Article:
The goal of Step 5 is to enlist the community and support caregivers. Indeed, the work of caregiver can be hard and sometimes requires the integration of interventions for the caregiver. This must be taken into account when developing the personalized care plan (training, advice and information resources).
The ICOPE approach is based in community and primary care settings, with the aim of ensuring that it is accessible to as many people as possible and emphasizes on strong links with specialists. For each domain of intrinsic capacity, the guide offers a care pathway (1) (figure 2). The ICOPE app offers a detailed assessment of decline and a person-centred care pathway (figure 3) (2).

Figure 2. WHO ICOPE Pathways

Figure 2. WHO ICOPE Pathways

Figure 3. WHO ICOPE app

Figure 3. WHO ICOPE app


In the final part of the guide, WHO briefly addresses the issue of the implementation and long-term maintenance of the integrated approach of older people. WHO provides ICOPE implementation framework Guidance for systems and services (7). Multiple studies have attempted to implement an integrated approach to older adults, but to date there is no consensus. The project will not be viable without national support. Upstream studies are needed, to determine the feasibility of the project (financial and organizational support) and the sustainability of the action (efficiency and workforce capacity). To support healthy ageing, there needs to be consistency and integration of all stakeholders, health system and social services.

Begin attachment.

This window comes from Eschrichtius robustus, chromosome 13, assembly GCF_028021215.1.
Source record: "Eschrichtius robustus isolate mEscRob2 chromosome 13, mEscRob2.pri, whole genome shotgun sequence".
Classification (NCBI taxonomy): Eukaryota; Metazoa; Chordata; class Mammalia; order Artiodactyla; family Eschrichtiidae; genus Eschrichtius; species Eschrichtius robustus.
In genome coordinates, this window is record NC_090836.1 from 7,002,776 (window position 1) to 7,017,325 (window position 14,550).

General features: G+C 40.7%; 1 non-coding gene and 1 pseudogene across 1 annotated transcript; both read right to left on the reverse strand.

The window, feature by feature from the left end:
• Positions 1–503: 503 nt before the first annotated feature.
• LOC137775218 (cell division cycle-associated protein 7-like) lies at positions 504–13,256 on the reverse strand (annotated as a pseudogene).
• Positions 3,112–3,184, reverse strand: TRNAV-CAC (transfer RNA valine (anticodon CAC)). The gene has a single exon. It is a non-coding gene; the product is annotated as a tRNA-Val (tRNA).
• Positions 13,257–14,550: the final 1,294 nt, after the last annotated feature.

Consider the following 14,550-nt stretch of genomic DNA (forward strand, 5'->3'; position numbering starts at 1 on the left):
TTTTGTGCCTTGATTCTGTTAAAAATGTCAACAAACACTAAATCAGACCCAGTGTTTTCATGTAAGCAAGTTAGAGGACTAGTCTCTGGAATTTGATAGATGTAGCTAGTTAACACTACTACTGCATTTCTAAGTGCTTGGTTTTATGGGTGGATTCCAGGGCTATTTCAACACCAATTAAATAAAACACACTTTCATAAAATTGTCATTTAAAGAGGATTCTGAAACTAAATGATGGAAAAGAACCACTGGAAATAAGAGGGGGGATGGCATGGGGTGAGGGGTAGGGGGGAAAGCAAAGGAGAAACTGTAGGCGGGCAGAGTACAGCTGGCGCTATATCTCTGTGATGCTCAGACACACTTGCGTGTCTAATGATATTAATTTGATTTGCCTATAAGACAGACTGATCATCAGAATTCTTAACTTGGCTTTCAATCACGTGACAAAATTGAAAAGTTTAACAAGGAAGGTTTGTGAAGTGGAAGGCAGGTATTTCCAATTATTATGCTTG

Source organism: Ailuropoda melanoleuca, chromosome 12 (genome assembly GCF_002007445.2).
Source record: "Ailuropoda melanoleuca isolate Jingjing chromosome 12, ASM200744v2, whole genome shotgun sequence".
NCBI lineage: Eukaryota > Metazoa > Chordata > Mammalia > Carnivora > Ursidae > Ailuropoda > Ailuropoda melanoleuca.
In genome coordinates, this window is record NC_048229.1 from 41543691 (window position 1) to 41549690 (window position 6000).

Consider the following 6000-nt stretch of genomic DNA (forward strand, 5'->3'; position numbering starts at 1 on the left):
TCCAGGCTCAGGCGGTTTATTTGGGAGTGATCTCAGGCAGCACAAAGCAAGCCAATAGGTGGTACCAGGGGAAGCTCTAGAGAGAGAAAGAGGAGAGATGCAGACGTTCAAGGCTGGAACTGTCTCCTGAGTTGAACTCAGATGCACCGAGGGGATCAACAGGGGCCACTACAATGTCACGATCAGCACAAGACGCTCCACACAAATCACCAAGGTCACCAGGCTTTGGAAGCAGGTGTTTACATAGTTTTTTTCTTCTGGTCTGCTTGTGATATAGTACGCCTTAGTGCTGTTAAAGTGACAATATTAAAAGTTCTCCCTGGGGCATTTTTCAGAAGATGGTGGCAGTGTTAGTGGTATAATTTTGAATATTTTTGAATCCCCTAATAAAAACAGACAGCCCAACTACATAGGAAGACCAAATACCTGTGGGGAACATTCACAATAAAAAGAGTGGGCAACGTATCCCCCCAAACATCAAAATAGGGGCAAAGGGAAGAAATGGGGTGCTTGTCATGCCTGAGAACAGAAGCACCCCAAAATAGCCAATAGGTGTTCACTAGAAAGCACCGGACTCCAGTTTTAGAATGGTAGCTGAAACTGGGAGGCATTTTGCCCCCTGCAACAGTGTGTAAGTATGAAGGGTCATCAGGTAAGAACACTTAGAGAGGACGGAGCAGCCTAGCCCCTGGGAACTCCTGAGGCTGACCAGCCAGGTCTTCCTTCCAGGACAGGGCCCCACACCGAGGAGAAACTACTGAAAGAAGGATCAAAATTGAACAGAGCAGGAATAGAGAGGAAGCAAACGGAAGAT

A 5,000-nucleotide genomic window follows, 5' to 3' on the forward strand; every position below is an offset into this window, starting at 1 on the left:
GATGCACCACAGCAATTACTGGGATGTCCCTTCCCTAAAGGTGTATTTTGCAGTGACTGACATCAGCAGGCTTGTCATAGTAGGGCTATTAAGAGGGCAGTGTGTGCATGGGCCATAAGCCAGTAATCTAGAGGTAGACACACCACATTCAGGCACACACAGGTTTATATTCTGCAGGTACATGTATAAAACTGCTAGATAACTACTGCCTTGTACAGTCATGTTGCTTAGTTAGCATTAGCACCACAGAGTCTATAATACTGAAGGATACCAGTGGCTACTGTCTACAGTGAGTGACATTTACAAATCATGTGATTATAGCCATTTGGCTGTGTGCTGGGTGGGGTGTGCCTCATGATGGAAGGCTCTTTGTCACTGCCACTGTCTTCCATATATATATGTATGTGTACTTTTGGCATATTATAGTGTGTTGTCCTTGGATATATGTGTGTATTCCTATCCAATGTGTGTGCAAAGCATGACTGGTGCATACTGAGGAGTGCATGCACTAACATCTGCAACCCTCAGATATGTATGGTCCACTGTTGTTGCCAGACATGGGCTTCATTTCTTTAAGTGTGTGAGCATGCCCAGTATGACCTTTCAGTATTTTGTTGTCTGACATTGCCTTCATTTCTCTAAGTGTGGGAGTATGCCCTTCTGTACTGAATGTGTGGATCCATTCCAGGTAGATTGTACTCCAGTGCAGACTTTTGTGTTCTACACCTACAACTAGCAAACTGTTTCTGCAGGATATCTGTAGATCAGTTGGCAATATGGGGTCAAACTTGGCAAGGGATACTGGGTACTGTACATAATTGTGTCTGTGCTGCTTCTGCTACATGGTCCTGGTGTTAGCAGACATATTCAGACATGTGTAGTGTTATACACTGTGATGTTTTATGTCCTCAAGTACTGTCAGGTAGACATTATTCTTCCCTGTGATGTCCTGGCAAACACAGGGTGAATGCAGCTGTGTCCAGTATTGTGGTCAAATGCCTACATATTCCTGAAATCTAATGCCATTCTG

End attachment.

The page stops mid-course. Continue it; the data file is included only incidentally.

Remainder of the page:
At the same time, the Toulouse University Hospital is launching the INStitute for Prevention healthy agIng and medicine REjuvenative (INSPIRE) study, in align with the implementation of ICOPE in primary care in the Occitania region, by systematically applying the ICOPE screening tool every 4 months over 10 years.
The main objective of the INSPIRE study is to create an innovative research platform combining biological, clinical (including imaging data) and digital data from patient in primary care. These data will help identify biomarkers of ageing, and track the evolution of markers of the trajectory of intrinsic capacity (mobility, memory, mood, nutritional status, vision and hearing), from adulthood (30 years) to the most advanced ages (no upper age limit) and thus defining strategies for maintaining autonomy and preventing dependency.
The secondary objectives of the study are multiple: